Maintaining a memorial at the scene of George Floyd’s death

From her front porch on Columbus Avenue, 72-year-old Lolita Etheridge can see the city-owned concrete barriers that mark the boundaries of what this community refers to as George Floyd Square.

Just inside the barriers, Etheridge’s neighbor keeps watch. Marcia Howard, 47, sits at the entrance wearing a ballistic vest under her coat and greeting visitors with a smile. She took a leave from her job as a high school teacher after Floyd was killed less than a block from her home, and she is here at the barricade every day, sometimes starting at 3 or 4 a.m.

It’s a memorial and protest zone that hosts food drives and a pop-up art exhibit, and has been closed to street traffic and most government intervention for nearly 11 months. In a shuttered Speedway convenience store and gas station, now dubbed “Peoplesway,” what was the display for gas prices now marks the number of days that former Minneapolis Police Officer Derek Chauvin has been on trial on charges he murdered Floyd last May when he knelt on the neck of the handcuffed Black man for more than nine minutes. Jury deliberations are due to begin after closing arguments, which are set for Monday.

Break dancers perform at George Floyd Square on Sunday during an AAPI and Black solidarity rally.

(Jason Armond / Los Angeles Times)

Etheridge, who like Howard is Black, doesn’t go to the site often. She remains thankful she was nowhere in sight on May 25, 2020, the day that Floyd was killed. She thinks she would have tried to tackle the officer, who is white.

“I’d probably be dead, in the hospital or in jail,” Etheridge said.

A permanent memorial would be an important tribute, she thinks.

“It would be helpful because it was a life,” she said. “People seen it. It was almost like something that was done to us.”

But she would also like to see the streets reopened to traffic.

Howard and Etheridge are friends and speak of each other fondly, but on this point they completely disagree.

A crowd of people in masks stand near a poster of George Floyd.

People gather outside Minneapolis’ Cup Foods, where George Floyd died in police custody, for Sunday’s rally.

(Jason Armond / Los Angeles Times)

For many neighborhood residents, the space outside Cup Foods at 38th Street and Chicago Avenue is either sacred ground that should remain closed off for good or a meaningful site that is becoming a cumbersome inconvenience.

After Chauvin’s trial concludes, the city plans to create an official memorial, using a metal sculpture of a Black power fist that sits in the center of the intersection, to mark Floyd’s death and the months of upheaval around the nation that followed. As well, a portion of Chicago Avenue will be renamed George Perry Floyd Jr. Place.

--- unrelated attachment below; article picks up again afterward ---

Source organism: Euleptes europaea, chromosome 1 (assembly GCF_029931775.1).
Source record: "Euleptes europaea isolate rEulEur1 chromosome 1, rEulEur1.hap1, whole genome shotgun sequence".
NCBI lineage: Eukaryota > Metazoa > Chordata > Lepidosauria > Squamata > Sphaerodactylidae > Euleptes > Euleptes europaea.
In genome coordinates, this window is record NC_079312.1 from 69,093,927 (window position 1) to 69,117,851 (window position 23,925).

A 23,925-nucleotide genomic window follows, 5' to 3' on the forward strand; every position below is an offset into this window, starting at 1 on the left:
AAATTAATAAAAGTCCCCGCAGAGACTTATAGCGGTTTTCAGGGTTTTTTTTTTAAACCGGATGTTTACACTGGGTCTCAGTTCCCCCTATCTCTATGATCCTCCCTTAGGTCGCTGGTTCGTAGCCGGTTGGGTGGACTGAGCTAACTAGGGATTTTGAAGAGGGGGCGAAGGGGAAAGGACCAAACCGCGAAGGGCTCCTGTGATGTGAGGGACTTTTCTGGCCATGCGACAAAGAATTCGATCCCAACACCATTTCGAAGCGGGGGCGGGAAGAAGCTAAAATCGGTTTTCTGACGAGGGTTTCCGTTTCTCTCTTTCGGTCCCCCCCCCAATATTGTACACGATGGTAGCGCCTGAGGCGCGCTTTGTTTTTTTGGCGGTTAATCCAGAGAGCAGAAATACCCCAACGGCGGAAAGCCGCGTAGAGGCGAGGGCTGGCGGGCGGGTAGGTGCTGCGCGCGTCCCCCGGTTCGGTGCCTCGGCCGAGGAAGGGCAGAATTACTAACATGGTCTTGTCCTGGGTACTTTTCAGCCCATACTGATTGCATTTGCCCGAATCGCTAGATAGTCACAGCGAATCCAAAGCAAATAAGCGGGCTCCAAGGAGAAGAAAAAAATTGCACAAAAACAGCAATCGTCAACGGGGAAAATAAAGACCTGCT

Memorials allow “an opportunity to reflect, to try to understand history and an opportunity to make amends,” said Andrea Jenkins, vice president of the Minneapolis City Council. “This intersection must become a memorial to social justice, to righteousness and justice for unarmed Black and brown people killed by the state in this country.”

But despite the objections of residents such as Howard, the city also plans to reopen the intersection to traffic.

“That fist is less of a concern to me than the lives of Black, brown and Indigenous people,” said Howard, who can see Cup Foods from her house. “I don’t need a mural and a street name as much as I need justice. I can’t think beyond this protest.”

Other memorials took years

A plaque, next to a purple cross on a door, reads in part: "Martin Luther King, Jr.: Jan. 15, 1929 - April 4, 1968."

The Lorraine Motel, where a plaque and cross now mark the Rev. Martin Luther King Jr.’s room, was still in business into the late 1980s.

(Associated Press)

Not until recently have official memorials based on civil rights injustices and tragedies been established so quickly.

Alabama did not post a plaque marking Bloody Sunday, the day when John Lewis and other civil rights leaders were attacked by police in Selma, until 50 years later.

The Lorraine Motel, where the Rev. Martin Luther King Jr. was assassinated in 1968, remained operational until the late 1980s. Later, a National Civil Rights Museum was opened on the site.

Earlier this year in Los Angeles, a mural was unveiled in memory of Latasha Harlins, the Black teenager who was shot in the back of the head by a Korean-born convenience store merchant who’d accused her of stealing a bottle of orange juice in 1991. The attack happened two weeks before the LAPD beating of Rodney King, which eventually led to civil unrest on a scale that did not occur again until after Floyd’s death nearly three decades later.

In Duluth, Minn., a memorial to three Black men who were lynched in 1920 was built 83 years later, two blocks from the jail cells from which the men were pulled by a mob of white people. The men, Elias Clayton, Elmer Jackson and Isaac McGhie, were falsely accused of having raped a white woman. Last year, the city installed a plaque at the site where they died.